Bravo to our community leaders for not ‘standing still’ on jobs

Published 9:27 am Friday, February 24, 2012

There is a story in today ‘s issue of The Post-Searchlight explaining the approach taken by the Industrial Development Authority to create a strategic plan to grow industry and create jobs.

Everyone involved in this project should be applauded and supported for their efforts to become a bit more proactive, rather than reactive, in attempts to move our community forward. Gaining a consensus from the various committees of what is needed and the best avenue to get where we as community want to be is the best way to create a unified effort.

In this day and time, competition for industry and jobs is fierce. The supply of new projects is not near what is used to be, but, because of the economic recession, demand is at an all time high.

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There’s an old saying that rings true in just about every situation—“there’s no such thing as standing still, you’re either moving forward or you’re falling behind.” Rick McCaskill, Keith Lyle, Charles Tyson, and everyone else involved in this effort have made it their goal to not stand still.

As part of this effort, the city is currently studying the possibility of utilizing the help of an outside company, Buxton Group based in Ft. Worth, Texas, to provide analytical data and information to better position Bainbridge to attract new retail operations.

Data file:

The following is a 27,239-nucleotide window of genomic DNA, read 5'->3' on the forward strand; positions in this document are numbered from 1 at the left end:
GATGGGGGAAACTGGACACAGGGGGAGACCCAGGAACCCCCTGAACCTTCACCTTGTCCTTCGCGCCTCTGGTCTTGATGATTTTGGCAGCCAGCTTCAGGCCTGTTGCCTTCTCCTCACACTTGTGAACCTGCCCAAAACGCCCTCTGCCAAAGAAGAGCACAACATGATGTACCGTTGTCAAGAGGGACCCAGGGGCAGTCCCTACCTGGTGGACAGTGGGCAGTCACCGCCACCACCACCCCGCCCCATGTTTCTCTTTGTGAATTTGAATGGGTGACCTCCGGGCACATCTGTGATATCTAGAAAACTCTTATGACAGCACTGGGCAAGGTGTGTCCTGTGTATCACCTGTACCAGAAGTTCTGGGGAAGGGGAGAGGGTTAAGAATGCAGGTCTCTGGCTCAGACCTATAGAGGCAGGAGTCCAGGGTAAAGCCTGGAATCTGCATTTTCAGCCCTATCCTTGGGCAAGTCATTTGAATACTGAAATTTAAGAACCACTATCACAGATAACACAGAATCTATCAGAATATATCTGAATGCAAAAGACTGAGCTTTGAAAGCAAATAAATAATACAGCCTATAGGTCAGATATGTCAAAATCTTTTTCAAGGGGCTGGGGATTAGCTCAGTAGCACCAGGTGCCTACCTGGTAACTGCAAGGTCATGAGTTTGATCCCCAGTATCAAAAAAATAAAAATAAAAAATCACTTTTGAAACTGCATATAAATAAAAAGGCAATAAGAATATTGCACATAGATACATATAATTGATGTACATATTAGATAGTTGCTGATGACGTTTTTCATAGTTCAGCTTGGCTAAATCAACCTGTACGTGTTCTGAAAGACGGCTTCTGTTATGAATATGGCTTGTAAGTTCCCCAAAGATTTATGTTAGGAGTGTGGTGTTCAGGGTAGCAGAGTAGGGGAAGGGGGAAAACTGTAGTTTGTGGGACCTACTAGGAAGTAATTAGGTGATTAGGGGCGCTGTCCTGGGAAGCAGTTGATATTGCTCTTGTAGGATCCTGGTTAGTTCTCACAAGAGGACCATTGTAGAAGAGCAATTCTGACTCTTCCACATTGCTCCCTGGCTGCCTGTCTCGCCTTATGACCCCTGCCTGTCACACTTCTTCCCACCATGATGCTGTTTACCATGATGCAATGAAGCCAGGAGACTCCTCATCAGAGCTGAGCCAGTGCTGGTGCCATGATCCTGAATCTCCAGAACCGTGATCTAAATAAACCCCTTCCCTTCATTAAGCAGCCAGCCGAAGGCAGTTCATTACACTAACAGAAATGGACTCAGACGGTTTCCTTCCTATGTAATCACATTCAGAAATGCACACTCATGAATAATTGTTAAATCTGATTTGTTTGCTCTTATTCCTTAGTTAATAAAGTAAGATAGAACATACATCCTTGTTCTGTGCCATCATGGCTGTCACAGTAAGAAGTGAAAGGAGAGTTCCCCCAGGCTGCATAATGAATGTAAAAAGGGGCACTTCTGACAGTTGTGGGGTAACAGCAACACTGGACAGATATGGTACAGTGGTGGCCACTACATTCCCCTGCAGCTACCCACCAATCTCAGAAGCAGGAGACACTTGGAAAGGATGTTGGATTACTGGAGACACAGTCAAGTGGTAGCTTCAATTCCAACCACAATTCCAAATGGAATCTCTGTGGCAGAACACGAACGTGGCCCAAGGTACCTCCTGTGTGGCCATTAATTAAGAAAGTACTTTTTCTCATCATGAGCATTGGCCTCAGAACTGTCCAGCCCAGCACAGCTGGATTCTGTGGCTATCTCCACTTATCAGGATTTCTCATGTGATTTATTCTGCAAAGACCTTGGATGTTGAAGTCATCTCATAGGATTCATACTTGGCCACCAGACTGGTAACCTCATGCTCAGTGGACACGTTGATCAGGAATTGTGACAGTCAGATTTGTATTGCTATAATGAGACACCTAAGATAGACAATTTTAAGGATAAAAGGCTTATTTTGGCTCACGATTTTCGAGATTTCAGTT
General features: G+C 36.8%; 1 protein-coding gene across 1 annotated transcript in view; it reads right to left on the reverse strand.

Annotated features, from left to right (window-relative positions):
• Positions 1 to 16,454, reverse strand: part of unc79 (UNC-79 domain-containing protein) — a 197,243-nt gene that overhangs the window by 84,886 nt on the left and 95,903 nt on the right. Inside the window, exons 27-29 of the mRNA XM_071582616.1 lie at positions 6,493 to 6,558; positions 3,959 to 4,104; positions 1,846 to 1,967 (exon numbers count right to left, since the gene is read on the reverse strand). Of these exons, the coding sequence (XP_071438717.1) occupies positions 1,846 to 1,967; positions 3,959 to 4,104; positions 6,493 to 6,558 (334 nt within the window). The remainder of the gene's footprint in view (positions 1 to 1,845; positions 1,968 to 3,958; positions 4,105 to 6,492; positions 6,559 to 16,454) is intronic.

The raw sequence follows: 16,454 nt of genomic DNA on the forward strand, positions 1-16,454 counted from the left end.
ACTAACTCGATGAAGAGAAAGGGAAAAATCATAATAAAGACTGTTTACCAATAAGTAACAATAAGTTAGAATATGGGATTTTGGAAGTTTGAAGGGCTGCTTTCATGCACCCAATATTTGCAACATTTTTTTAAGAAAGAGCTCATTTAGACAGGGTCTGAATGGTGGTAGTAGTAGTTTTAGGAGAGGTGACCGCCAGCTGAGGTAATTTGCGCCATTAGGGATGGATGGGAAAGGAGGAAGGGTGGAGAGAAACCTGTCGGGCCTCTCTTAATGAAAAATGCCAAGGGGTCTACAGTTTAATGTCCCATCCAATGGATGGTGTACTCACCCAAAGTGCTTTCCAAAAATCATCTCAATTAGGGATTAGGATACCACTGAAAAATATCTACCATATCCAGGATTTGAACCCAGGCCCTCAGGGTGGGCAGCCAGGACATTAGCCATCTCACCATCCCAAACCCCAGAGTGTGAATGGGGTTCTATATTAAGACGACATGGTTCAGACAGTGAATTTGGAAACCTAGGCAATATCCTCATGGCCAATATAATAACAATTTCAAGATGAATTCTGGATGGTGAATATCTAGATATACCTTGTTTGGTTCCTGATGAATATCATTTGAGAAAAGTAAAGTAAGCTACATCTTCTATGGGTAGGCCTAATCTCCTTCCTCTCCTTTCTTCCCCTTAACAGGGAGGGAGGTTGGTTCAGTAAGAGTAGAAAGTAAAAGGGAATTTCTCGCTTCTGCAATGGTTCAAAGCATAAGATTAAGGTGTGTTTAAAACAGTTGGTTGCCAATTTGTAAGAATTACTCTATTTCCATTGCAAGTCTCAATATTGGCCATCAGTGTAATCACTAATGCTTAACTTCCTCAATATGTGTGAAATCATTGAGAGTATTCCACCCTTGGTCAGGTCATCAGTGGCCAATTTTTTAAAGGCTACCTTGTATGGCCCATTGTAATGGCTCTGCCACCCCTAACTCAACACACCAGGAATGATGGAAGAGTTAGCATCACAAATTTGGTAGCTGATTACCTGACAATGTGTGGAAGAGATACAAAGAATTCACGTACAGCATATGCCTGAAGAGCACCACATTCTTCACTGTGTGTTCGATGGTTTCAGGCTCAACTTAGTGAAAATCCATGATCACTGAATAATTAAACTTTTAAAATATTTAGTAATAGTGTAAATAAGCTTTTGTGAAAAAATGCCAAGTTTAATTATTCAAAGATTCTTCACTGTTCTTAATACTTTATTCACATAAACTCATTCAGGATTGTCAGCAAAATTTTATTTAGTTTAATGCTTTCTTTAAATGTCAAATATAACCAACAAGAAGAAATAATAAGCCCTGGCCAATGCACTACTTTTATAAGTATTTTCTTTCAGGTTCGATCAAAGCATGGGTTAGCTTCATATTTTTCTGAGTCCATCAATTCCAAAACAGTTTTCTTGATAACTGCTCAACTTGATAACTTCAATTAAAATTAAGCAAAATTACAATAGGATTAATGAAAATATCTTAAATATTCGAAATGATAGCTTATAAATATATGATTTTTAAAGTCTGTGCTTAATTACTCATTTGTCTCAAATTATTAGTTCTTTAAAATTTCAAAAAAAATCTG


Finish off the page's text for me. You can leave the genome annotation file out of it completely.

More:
While still very early in the decision-making process of whether or not to go forward with Buxton, indications are that their product would go a long way in helping Bainbridge fill gaps in our retail market.

The collaborative effort of every major stakeholder in the growth of Bainbridge and Decatur County puts our chance for success much higher than the singular efforts of individuals.

While it would be nice to attract a Caterpillar plant, or a Kia automotive plant, or a huge distribution center, thus projects are once-in-a-lifetime type projects that are extremely limited. We are much better poised for success if we determine what we want and hunt with a rifle, a more narrow focused approach, than with a blast of a shotgun.

It has been about two years since Corrections Corporation of America signed the agreement with the IDA to locate a private corrections facility in Bainbridge.  From the beginning, the CCA representatives have said that it could be a slow process to actually begin groundbreaking and construction of the facility.

I have heard some in the community doubt whether the facility will ever be built. I have no doubt that the facility will be here and will be a great corporate community citizen for years to come. The only thing missing for this project to become a reality is an executed contract for CCA to house inmates from either the federal government or a state department of corrections.

When that happens, you should see groundbreaking in short order.

CCA is a publicly traded company and has already spent considerable money in engineering and preparing the building site. Such companies aren’t in the business of spending money if they’re not completely sure of a project going forward.

Hopefully, we will soon see a break with the CCA project and, hopefully, this will be the impetus to further growth and job creation in our community.

Jeff Findley is the publisher of The Post-Searchlight. You can email him at